Caffeine helps you be a better problem solver, but it can hurt this skill

Photo: Andrew Neel

It goes without saying that many people think caffeine is the secret to getting her a creative hump.

In the office, it’s practically essential for creative-types. Whether it’s a nice cup of coffee from a neighborhood coffee shop or an energy drink from the cafeteria, the idea is for caffeine to help power through a day and get the creative juices flowing.

Recent research has even pointed to the positives associated with caffeine. Scientists suggested people should drink more coffee to prevent certain diseases, like drinking between one and three cups of coffee daily can reduce the risk of developing diabetes by 11%.

Like coffee, the immediate benefits of energy drinks can be experienced almost instantaneously, but energy drinks do more harm than good in the long run, according to researchers. And in the case of trying to enhance your creativity, say with writing or even on the job, caffeine from both coffee and energy drinks don’t do much aside from heightening the ability to focus and problem solve, according to a new study.

Researchers from the University of Arkansas published their findings in the journal Consciousness and Cognition, where they searched to find how effective caffeine is on creativity. While caffeine is known to increase alertness, brain function, and may even help boost long-term memory, researchers wanted to find out how the stimulant affects creativity.

“In Western cultures, caffeine is stereotypically associated with creative occupations and lifestyles, from writers and their coffee to programmers and their energy drinks, and there’s more than a kernel of truth to these stereotypes,” wrote Darya Zabelina, assistant professor of psychology at the University of Arkansas and first author of the study, in a press release.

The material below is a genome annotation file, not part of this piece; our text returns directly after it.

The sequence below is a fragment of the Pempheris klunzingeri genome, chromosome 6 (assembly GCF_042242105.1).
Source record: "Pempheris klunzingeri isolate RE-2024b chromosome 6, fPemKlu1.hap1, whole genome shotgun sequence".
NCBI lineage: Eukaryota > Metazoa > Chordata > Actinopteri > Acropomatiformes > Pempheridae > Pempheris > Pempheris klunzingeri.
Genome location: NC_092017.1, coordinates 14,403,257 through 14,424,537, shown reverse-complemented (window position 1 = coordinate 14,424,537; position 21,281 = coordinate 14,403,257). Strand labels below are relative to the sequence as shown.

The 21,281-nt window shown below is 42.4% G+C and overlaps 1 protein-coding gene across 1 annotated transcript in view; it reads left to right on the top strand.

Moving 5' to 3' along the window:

Researchers followed 80 participants who were given either a placebo pill or a 200mg caffeine pill, which is the equivalent to one strong cup of coffee (12 ounces), according to the study.

Participants’ problem-solving, creativity, memory, and the mood was tested through the course of the study. The results found that while problem-solving abilities improved, the same wasn’t to be said for memory or creativity. Caffeine had little effect in those sectors aside from making participants feel “less sad,” according to researchers.

One of the main points Zabelina tried to differentiate convergent from divergent thinkings. Think of convergent thinking as finding a specific solution to a problem, or finding the correct answer, like when taking a test. Divergent thinking is more about brainstorming and being open to other possibilities that can potentially be a solution. In the study, conference thinking improved with caffeine but consuming it had no significant impact on divergent thinking.

“The 200 mg enhanced problem-solving significantly, but had no effect on creative thinking,” Zabelina said. “It also didn’t make it worse, so keep drinking your coffee; it won’t interfere with these abilities.”

Regardless of your stance on caffeine, it plays a pivotal role in modern culture. Past research found how our blood is full of caffeine, which goes to show just how popular it is. Small quantities of caffeine also benefit reading, as it accelerates how fast we read the text.

There are negative side effects of caffeine such as withdrawal since caffeine is physiologically and psychologically addictive. Caffeine can also have a negative impact on sleep, according to additional research.